The academic year is once again in full swing. For me this means associate lecturing at both Nanyang Technological University (NTU) and Singapore Institute of Management (Uni SIM). I teach 200, 300 and 400 level papers on everything from Psychometrics to Personality and Individual Differences.  With teaching comes a completely different set of challenges, not to mention audience, from my other job as a consultant with OPRA.

When asked whether I define myself as an academic or a practitioner, I invariably say neither. Rather I’m best defined by what is known as a pracademic, a person who is both an academic and active practitioner in their area. As a pracademic I pride myself for favouring neither academia nor consulting, but rather see them as complementary; together enhancing my overall skills as an applied psychologist. The blending of academia and practice is central to being an effective lecturer and consultant.

Here are five key reasons for why being a pracademic means being the best that I can be in my field:

  1. Remaining update-to-date with the field: Being a lecturer makes it mandatory to know the latest research in your field. The university system makes this relatively easy with access to journals, guest seminars and departmental updates, all of which ensure that one is at the cutting edge.
  2. Ensuring that the latest research is practical: As an applied I/O psychologist, my clients demand that I take research and make it practical for them. A whole different type of rigour is required to ensure the research can be applied. The combined effect is that I’m forever both learning and testing to ensure that both clients and students get the best outcome.
  3. Ensuring that I gain deep knowledge on a given area: When lecturing, the level of understanding that you have on an area must be deeper than the average end user of that research. To teach a subject I must know it intimately. Ultimately I must understand it to a level that I can explain it easily to others. This is applicable to my role as a lecturer and as a consultant. Too often both students and clients are not provided the detailed knowledge required to understand concepts fully. This is something that I can’t get away with as a pracademic.
  4. Ensuring that my knowledge of the foundations in the discipline remain sound: One of the many side benefits of lecturing is that it forces me to go back to the foundations of psychology and ensure that my understanding is sound. The net effect is that I always learn some nuance of a theory that has application within my role as a practitioner. Psychology is not unlike most disciplines: the foundation is the key.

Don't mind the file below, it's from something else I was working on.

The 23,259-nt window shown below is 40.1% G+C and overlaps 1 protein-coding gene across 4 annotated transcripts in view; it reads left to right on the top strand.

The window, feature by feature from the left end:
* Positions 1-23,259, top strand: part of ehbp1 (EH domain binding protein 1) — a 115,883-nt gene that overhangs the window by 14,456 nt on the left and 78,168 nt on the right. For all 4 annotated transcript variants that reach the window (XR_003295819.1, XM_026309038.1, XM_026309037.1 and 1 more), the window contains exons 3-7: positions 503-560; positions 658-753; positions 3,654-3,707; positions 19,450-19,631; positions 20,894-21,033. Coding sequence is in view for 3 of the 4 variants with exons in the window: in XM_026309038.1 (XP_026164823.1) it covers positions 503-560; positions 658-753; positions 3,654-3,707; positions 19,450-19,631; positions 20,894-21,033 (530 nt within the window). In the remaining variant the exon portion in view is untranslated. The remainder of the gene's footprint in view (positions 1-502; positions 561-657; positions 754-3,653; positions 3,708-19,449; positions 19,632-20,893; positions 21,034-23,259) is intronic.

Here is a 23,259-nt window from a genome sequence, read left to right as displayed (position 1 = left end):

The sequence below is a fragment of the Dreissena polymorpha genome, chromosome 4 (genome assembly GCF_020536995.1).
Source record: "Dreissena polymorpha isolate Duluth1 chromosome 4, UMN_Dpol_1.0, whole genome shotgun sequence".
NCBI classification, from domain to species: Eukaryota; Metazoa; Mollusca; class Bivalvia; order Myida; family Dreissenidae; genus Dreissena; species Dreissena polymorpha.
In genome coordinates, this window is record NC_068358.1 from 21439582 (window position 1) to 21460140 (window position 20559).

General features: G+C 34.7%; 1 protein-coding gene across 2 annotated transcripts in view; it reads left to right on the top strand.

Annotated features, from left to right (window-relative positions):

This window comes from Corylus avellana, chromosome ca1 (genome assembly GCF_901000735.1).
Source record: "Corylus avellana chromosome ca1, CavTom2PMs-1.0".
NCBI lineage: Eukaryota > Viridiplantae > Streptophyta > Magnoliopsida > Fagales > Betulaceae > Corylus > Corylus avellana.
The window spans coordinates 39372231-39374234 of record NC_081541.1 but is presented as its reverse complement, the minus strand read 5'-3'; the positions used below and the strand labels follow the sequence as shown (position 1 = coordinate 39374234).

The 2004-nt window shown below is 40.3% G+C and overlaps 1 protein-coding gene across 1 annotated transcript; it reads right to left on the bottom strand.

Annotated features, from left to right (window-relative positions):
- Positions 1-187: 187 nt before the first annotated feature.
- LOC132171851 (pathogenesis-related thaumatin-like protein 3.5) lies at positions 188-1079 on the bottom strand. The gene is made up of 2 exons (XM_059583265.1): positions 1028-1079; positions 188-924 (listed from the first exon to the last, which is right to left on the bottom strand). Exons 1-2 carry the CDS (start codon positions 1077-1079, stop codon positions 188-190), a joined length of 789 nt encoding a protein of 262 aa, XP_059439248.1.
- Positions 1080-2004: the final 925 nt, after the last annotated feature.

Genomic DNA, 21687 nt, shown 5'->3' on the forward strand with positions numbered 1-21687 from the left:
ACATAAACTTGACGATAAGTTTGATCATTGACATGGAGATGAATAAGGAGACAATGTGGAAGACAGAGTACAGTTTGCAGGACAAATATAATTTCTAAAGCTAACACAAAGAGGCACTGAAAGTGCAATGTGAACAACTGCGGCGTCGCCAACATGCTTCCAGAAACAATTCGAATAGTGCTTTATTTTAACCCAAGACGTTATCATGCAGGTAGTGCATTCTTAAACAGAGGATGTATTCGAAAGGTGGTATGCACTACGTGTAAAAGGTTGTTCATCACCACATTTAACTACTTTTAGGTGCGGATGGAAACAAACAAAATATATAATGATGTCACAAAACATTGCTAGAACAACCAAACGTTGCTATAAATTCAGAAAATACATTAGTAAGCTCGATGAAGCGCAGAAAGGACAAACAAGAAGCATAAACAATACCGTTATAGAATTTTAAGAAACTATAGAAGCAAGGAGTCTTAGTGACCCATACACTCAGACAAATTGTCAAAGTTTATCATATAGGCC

5. Ensure that I remain culturally and technologically contemporary: Lecturing brings me smack-bang into the world of youth culture and continually opens my eyes to how fast the world is changing. Psychology does not exist in a vacuum. Understanding the relevance of theories in modern society not only improves my practice, but opens my eyes to what is possible in the field which I may not have thought of.

These reasons aside, the life of a pracademic is one that I simply find hard to beat as a psychologist. I find lecturing to be one of the most enriching activities that I can do. I enjoy watching people take on new concepts, be challenged and grow through the education process, and I hope my students benefit from my practical experience in the field. I also trust that my clients have benefit from the knowledge I have gained from my being part of the academic system.

One thing that I know however is that I will continue to benefit from both my clients and students through whom I continue to grow professionally, something I’m extremely grateful for. I have always believed in the benefit of education for its own sake and having a class of eager minds with a commitment to learning is a huge responsibility and challenge that I continually do my best to meet.